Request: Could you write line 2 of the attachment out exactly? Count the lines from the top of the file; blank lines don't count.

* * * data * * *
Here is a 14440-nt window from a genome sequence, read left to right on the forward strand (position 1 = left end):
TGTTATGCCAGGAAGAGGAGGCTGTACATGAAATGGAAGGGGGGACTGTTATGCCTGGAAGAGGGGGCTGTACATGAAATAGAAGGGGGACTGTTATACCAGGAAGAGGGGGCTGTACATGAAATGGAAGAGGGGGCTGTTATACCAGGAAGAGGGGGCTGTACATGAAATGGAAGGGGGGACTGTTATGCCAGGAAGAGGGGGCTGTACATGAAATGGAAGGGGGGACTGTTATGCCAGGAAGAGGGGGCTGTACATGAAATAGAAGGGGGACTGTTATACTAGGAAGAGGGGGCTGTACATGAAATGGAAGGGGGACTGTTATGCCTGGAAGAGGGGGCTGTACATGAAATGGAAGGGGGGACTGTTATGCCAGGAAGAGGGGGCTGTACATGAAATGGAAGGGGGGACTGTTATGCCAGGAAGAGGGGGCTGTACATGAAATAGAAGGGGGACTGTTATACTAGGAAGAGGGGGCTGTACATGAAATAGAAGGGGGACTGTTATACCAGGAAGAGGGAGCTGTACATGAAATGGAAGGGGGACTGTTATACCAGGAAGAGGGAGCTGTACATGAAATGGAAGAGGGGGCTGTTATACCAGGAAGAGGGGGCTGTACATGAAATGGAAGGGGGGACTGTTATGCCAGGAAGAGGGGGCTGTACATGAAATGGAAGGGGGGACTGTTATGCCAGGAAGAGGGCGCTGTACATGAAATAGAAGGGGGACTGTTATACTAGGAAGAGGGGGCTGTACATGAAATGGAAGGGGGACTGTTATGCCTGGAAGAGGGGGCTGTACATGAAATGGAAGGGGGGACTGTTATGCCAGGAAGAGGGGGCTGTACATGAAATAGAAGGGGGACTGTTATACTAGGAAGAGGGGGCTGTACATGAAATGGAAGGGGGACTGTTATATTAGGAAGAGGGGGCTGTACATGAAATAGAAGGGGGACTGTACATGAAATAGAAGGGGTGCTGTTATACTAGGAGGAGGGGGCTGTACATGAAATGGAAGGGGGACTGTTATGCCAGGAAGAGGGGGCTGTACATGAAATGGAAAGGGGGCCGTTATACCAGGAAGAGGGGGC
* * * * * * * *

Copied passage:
TGTTATGCCAGGAAGAGGAGGCTGTACATGAAATGGAAGGGGGGACTGTTATGCCTGGAAGAGGGGGCTGTACATGAAATAGAAGGGGGACTGTTATACCAGGAAGAGGGGGCTGTACATGAAATGGAAGAGGGGGCTGTTATACCAGGAAGAGGGGGCTGTACATGAAATGGAAGGGGGGACTGTTATGCCAGGAAGAGGGGGCTGTACATGAAATGGAAGGGGGGACTGTTATGCCAGGAAGAGGGGGCTGTACATGAAATAGAAGGGGGACTGTTATACTAGGAAGAGGGGGCTGTACATGAAATGGAAGGGGGACTGTTATGCCTGGAAGAGGGGGCTGTACATGAAATGGAAGGGGGGACTGTTATGCCAGGAAGAGGGGGCTGTACATGAAATGGAAGGGGGGACTGTTATGCCAGGAAGAGGGGGCTGTACATGAAATAGAAGGGGGACTGTTATACTAGGAAGAGGGGGCTGTACATGAAATAGAAGGGGGACTGTTATACCAGGAAGAGGGAGCTGTACATGAAATGGAAGGGGGACTGTTATACCAGGAAGAGGGAGCTGTACATGAAATGGAAGAGGGGGCTGTTATACCAGGAAGAGGGGGCTGTACATGAAATGGAAGGGGGGACTGTTATGCCAGGAAGAGGGGGCTGTACATGAAATGGAAGGGGGGACTGTTATGCCAGGAAGAGGGCGCTGTACATGAAATAGAAGGGGGACTGTTATACTAGGAAGAGGGGGCTGTACATGAAATGGAAGGGGGACTGTTATGCCTGGAAGAGGGGGCTGTACATGAAATGGAAGGGGGGACTGTTATGCCAGGAAGAGGGGGCTGTACATGAAATAGAAGGGGGACTGTTATACTAGGAAGAGGGGGCTGTACATGAAATGGAAGGGGGACTGTTATATTAGGAAGAGGGGGCTGTACATGAAATAGAAGGGGGACTGTACATGAAATAGAAGGGGTGCTGTTATACTAGGAGGAGGGGGCTGTACATGAAATGGAAGGGGGACTGTTATGCCAGGAAGAGGGGGCTGTACATGAAATGGAAAGGGGGCCGTTATACCAGGAAGAGGGGGC